The History Of Home Schooling

Home schooling is also known as home education, and is a method of teaching children in the family home, rather than at an institution, such as a public school. Originally, all schooling was done in the family home, or informally within small communities. Very few children ever went to school, or had private tutelage. Children who did have this type of education were considered to be privileged, and were mainly from wealthy families.

Informal education, mainly conducted in the home, was the only way for children to gain an education. In the US, there were books dedicated to home education, such as “Helps To Education in the Homes of Our Country” authored by Warren Burton. Parents were the main teachers of their children, although, where possible, local teachers would assist parents, and take classes. It is said that before schooling was institutionalized, the US was at its height of literacy skills.

The 19th century saw many significant changes to the way education, and schooling was conducted with the introduction of compulsory school attendance laws. It is now considered a human right that children are given an education provided by the government.

Over the years, there has been much controversy over the effectiveness of institutionalized schooling, and some people have even gone as far as saying that the compulsory schooling system is damaging to younger children, especially boys who are slower to mature.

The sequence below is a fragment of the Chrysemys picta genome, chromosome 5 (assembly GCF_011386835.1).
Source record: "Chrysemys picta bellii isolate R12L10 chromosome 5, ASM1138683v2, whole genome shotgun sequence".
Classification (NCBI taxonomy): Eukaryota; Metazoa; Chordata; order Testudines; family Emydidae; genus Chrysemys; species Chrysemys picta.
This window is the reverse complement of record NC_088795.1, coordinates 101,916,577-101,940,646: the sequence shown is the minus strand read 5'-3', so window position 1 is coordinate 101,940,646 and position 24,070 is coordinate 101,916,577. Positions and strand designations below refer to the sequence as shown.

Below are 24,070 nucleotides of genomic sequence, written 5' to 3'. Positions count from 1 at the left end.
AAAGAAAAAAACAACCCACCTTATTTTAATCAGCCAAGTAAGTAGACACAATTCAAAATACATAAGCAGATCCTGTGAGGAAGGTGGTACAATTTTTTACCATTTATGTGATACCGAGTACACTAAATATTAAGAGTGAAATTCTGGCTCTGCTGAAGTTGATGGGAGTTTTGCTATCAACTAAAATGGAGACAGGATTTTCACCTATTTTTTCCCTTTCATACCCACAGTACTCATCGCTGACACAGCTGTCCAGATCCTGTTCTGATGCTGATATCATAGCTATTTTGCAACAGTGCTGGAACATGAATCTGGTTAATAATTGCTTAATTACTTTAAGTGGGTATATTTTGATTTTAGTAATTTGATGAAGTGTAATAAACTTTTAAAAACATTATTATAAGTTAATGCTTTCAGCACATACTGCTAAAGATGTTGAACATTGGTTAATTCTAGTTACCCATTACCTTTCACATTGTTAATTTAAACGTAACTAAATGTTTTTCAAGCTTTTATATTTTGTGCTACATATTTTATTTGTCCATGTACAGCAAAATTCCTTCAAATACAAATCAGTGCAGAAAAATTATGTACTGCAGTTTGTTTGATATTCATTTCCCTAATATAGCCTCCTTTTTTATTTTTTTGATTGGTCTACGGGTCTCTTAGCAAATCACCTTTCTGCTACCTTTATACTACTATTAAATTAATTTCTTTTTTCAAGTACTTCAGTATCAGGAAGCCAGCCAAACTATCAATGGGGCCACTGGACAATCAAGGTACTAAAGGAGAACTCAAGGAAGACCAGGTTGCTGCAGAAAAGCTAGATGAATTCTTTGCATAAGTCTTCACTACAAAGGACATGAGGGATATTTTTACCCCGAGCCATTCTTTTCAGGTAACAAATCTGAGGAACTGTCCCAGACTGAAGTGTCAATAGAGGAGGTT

In the early 1970s, Ray and Dorothy Moore, who later become well known home schooling advocates, researched the bearing that early childhood education had on the mental, and, physical development of children between the ages of 8 to 12 years of age. Through these studies, the Moores produced evidence that formal schooling was damaging to children, and a cause for some behavioral problems commonly found in school aged children.

According to these tests, illiterate tribal mothers in Africa had children that were more socially, and emotionally advanced than children in the western world. The Moores believed that this was largely due to the bond between parents, and their children being broken when children were institutionalized in schooling systems.

In some English speaking countries, it is still an option for parents to home school their children rather than to send them to an institutionalized school. There are a wide variety of home schooling methods available to families who choose to home school their children, rather than send them to schools, including methods such as classical education, Waldorf education, and the Montessori method.

Home schooling can also refer to schooling done in a home environment, with supervision by teachers through correspondence schools. While children are schooled at home, they must still complete compulsory educational subjects, and take tests.

One of the main reasons that parents choose to home school their children is that they feel the schools are unable to offer their children the same quality of education, or social environment that can be taught at home.